So your organization has seen spectacular reviews and demos of Tableau Software and are ready to go for a Business Intelligence (BI) project. I write this article in order to suggest a way on how to approach implementing Tableau if your organization is implementing BI for the first time.
First, I want to describe what many consulting firms or IT teams will traditionally propose in a BI project. IT teams or consulting firms will recommend to implement BI systems in its most complete sense. This type of BI project typically involves the business gathering all the current and potential report requirements to be part of their BI project scope… Next, the customer realizes that they must take into account a certain data volume, usually based on x # of years with x # of Terabytes of data, coming from different source systems. Now knowing that ultimately, users will want to consume this data in their Tableau Desktop on their personal device, an organization with big data will propose a middle layer that will automatically extract, house, consolidate, transform, and aggregate… this data from your various source systems. This middle layer is commonly an independent data warehouse or database and is usually implemented before reaping the benefits of a self-service BI tool like Tableau.
It is this middle layer that usually demands anywhere from 1 to 6 or more months (depending on volume and complexity of data and reports) of IT related work. Typically in this BI approach, clients want the reports delivered by the IT consultants/staff and in the meantime continue on with their manual report generation. Therefore, Tableau visualizations and reports are only utilized towards the end of the project – That is, to use Tableau between months 2-7 following the completion of the middle layer.
Well, I recommend a different strategy. Instead of implementing the middle layer first, I recommend to use Tableau first before implementing a middle layer. Allow Tableau’s natural functions to connect to sample data (Excel files, CSV files) or directly to source systems (Enterprise applications, databases) and start creating self-service BI reports. Tableau users then, also have the benefit of learning Tableau earlier gaining valuable experience, rather than waiting for the middle layer to be finished.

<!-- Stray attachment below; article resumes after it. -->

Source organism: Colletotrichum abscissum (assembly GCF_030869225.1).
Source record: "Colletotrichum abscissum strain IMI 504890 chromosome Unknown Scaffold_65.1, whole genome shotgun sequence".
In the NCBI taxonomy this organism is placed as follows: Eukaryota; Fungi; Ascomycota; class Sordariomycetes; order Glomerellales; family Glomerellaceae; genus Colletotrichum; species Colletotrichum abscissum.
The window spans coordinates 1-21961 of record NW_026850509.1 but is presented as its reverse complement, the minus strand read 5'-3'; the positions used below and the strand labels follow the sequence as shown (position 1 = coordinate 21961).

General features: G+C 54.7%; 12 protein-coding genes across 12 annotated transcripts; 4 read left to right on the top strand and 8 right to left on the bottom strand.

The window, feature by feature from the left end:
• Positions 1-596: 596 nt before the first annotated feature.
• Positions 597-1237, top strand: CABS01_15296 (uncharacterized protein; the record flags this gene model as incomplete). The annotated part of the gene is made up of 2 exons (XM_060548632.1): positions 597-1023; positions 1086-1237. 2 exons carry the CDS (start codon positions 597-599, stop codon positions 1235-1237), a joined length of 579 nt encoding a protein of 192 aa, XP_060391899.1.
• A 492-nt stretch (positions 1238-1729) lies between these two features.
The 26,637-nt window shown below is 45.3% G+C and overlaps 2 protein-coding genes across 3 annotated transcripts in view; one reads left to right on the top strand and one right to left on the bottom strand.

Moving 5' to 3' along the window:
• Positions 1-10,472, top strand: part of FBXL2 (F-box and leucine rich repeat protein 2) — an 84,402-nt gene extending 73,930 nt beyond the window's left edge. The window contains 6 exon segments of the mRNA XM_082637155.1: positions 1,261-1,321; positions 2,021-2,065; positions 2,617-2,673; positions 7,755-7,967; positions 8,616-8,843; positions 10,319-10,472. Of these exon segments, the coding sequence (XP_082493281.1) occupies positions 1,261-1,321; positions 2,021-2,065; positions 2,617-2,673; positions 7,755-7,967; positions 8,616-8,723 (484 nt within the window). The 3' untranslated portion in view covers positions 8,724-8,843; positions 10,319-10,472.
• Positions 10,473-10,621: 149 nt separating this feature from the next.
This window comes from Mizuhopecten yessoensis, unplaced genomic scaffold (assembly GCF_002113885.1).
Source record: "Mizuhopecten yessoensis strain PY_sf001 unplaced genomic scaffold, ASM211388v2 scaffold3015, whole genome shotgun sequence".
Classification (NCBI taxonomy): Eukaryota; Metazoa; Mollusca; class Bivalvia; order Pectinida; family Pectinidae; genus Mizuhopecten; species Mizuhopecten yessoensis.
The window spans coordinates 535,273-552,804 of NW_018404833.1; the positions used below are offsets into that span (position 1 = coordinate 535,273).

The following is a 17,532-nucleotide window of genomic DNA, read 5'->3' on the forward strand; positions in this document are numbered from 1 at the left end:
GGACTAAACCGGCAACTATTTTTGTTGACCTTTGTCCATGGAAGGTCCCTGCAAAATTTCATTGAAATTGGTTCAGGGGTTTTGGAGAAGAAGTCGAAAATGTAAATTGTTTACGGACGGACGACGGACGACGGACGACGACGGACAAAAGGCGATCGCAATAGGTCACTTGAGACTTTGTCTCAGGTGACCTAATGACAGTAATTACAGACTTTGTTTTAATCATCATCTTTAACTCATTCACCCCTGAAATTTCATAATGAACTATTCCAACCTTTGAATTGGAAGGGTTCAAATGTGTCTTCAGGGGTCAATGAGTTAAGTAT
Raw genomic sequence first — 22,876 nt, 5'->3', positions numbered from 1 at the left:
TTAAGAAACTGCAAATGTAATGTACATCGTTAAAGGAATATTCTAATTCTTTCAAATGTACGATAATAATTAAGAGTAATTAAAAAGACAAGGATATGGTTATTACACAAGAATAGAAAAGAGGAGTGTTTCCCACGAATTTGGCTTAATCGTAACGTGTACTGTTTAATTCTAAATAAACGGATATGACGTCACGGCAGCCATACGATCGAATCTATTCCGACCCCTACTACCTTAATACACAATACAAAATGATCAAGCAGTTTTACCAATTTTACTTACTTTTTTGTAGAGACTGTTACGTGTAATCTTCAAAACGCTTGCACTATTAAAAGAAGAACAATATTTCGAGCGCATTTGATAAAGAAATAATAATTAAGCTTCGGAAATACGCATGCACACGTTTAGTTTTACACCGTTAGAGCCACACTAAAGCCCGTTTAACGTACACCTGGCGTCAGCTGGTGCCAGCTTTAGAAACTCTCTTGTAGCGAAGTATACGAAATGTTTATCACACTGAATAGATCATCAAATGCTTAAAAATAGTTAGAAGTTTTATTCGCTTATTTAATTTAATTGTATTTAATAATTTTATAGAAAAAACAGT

This strategy is born out of Tableau’s confidence and ability in its own product to connect to your data and give you results right away without needing to start implementing this middle layer just yet. Better yet, if you want to play it safe before laying out large investment costs (additional hardware costs, IT Staff/ IT consultants) in a middle layer, I recommend the following:
- First and foremost, call your local Tableau provider to demonstrate the Tableau Technology for you … You will see how fast and easy it is to connect to data and start visualizing/analyzing your data with Tableau on your own
- Next prototype Tableau Software on existing data sources in your organization before or during the beginning stages of your datawarehouse/database layer part of your project. By doing this, you can reap the benefits of your BI initiatives from day 1 without needing to put so much up-front money.
To further justify this strategy:
- By using Tableau immediately on your existing systems and data files, I have seen time and again, business users are already able to connect to 3 to 5 years of line item data using their PC alone! Tableau has high performance compression and in-memory technology that allow you consume large amounts of data. Gigs of data are compressed to MB size files. Check out Tableau’s new Hyper technology!
- Tableau can handle simple to intermediate ETL (Extract, Transform, Load functions that are natively part of datawarehouse functions) , aggregation, and consolidation functions…that may be sufficient to take care of 80% of your reporting needs, while waiting for the datawarehouse to be implemented. It may be the case that a datawarehouse, may even not be needed at all or delayed for longer time, saving your organization a lot of money.
- Using Tableau Software to connect to data directly without the middle layer can also expose data issues which would give to your datawarehouse team advanced notice in order to help prevent or reduce rework efforts when building this middle layer.
In Part 2, we shall lay out a recommended a step by step Timeline strategy for your journey into BI
– Dustin Guiyab, Subject Matter Expert in Business Intelligence and Analytics